Behavioral reduction programs such as (self-)controlled drinking, in which the patient learns to adjust his or her alcohol consumption to self-determined upper limits, are then used to reduce alcohol consumption. "Pragmatically, this means that the individual determines and tries to adhere to his or her maximum daily or maximum weekly drinking amount and number of alcohol-free days for one week in advance at a time," Korkel says.
According to his data, success rates of 65 percent on average can be achieved with the help of such behavioral therapy programs, which is roughly equivalent to the success rate of abstinence programs. It is not uncommon for controlled drinking to be maintained for years. According to Korkel, for ten to even 30 percent of patients, it is also the entry into a later abstinence treatment.
Behavioral therapy can be supported by agents such as nalmefene, which modulate the opioid system in the brain, thereby reducing alcohol craving.
Studies have shown that taking the substance reduces the number of heavy drinking days (HDD) and total alcohol consumption (TAC) by 65 percent.
Prediction: risk of relapse genetically predetermined
Magnetic resonance imaging (MRI) of the brain may be able to predict whether alcohol addicts will remain abstinent or relapse after alcohol detoxification. Scientists at Charite University Medicine in Berlin have been able to show that patients who relapse obviously have structural as well as functional abnormalities in the brain. The researchers studied a group of 46 alhocoholics after abstinence treatment and an equally sized control group, and repeated imaging after three months. At this point, 16 study participants remained abstinent, and 30 had relapsed. Relapse patients were found to have increased gray matter loss in the forebrain, in specific brain regions associated with behavioral regulation and emotion control.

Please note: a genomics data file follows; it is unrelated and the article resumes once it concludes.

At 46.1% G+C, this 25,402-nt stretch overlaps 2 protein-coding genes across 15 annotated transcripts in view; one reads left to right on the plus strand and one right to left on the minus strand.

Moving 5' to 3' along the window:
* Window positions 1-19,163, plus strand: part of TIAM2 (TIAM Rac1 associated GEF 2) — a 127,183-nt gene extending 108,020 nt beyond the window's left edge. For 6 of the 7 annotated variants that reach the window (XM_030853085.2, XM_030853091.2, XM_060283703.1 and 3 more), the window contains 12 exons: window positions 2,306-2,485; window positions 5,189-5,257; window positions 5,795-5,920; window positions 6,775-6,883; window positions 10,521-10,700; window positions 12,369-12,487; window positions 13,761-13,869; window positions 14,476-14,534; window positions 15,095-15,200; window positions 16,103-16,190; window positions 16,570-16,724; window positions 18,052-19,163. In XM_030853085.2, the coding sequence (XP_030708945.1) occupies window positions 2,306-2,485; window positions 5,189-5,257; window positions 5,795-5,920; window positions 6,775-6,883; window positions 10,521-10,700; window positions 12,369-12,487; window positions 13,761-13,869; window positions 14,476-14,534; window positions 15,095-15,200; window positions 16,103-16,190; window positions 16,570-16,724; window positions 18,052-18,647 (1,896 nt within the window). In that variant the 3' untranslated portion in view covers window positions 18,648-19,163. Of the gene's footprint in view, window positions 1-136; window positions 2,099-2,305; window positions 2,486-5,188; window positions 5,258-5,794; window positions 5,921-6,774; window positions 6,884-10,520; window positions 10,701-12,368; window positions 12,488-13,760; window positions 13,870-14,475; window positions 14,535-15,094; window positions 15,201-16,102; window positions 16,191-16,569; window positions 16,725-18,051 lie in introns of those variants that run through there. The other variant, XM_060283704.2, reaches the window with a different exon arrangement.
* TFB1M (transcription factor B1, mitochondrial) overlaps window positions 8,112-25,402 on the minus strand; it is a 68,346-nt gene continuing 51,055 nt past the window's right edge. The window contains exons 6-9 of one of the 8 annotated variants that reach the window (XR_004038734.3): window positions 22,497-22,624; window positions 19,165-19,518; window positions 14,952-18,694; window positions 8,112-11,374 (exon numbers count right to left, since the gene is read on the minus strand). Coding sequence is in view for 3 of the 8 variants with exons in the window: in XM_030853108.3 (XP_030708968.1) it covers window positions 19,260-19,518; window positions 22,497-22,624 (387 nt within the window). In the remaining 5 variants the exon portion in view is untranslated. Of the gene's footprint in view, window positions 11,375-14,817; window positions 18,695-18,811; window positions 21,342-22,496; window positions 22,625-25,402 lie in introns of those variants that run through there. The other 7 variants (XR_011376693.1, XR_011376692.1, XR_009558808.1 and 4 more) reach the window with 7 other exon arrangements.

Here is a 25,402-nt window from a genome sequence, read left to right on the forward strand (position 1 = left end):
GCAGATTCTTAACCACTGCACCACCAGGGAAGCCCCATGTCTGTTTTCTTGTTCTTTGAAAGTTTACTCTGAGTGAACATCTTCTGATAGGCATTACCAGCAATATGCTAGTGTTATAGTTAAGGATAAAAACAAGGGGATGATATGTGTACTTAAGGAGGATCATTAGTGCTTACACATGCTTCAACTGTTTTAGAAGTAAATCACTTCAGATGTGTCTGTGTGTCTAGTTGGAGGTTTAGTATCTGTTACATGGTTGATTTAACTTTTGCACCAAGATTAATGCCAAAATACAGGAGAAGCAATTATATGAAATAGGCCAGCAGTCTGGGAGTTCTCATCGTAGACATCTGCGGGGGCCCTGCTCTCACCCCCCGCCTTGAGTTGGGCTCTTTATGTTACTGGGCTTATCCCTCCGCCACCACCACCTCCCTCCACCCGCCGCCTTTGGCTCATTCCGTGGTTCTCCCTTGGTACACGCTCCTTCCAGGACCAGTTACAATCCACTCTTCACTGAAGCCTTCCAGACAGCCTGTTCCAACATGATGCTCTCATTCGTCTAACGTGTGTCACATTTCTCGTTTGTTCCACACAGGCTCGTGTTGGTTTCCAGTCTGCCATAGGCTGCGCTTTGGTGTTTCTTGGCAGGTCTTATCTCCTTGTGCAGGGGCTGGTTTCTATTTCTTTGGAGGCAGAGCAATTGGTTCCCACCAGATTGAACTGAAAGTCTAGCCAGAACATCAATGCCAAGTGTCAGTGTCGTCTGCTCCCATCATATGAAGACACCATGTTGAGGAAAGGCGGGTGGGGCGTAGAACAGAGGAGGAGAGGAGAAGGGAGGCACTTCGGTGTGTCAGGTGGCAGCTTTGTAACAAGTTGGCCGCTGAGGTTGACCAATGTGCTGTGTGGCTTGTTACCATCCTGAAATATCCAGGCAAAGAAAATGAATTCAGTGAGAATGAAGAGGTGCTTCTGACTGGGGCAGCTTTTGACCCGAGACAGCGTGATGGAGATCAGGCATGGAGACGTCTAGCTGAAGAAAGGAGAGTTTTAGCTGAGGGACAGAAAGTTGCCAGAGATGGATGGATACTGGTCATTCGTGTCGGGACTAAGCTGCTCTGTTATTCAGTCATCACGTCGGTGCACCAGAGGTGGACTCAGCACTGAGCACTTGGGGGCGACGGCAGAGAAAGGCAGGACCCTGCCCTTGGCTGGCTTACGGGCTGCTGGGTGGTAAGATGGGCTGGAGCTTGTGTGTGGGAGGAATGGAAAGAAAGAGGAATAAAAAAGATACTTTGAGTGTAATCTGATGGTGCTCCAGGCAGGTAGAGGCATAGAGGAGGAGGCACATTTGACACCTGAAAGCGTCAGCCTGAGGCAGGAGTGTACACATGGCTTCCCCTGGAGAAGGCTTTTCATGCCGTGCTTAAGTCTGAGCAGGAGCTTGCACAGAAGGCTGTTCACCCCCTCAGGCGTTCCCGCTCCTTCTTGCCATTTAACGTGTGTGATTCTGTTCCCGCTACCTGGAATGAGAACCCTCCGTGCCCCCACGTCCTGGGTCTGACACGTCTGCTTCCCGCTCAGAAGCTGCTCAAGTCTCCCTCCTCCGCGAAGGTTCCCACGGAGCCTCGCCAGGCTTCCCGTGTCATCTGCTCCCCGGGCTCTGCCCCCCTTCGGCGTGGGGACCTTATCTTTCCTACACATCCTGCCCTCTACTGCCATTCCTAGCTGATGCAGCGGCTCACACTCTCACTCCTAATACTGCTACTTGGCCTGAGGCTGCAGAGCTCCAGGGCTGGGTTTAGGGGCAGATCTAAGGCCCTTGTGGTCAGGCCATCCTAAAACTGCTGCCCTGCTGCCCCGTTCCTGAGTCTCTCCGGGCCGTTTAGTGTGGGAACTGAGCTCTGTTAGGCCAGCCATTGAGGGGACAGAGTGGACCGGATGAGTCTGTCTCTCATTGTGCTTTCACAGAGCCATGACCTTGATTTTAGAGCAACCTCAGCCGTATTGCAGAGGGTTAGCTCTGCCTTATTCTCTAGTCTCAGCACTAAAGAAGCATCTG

The measurement of electrical signals also revealed that different brain regions become active in response to alcohol-associated stimuli in relapse patients than in study participants who remain abstinent. In particular, brain regions primarily associated with attention control respond. In contrast, in patients who remain abstinent, regions of the brain become active that are associated with processing stimuli that evoke aversion, among other things. "These features in the patients who remained abstinent may act as a warning signal and prevent potential relapse when confronted with alcohol," comments study leader Dr. Anne Beck the result.
Future studies will also examine whether genetic mechanisms determine the observed changes in the brain. The scientists hope to be able to identify people at particular risk of relapse on the basis of such studies and to provide them with targeted therapeutic support.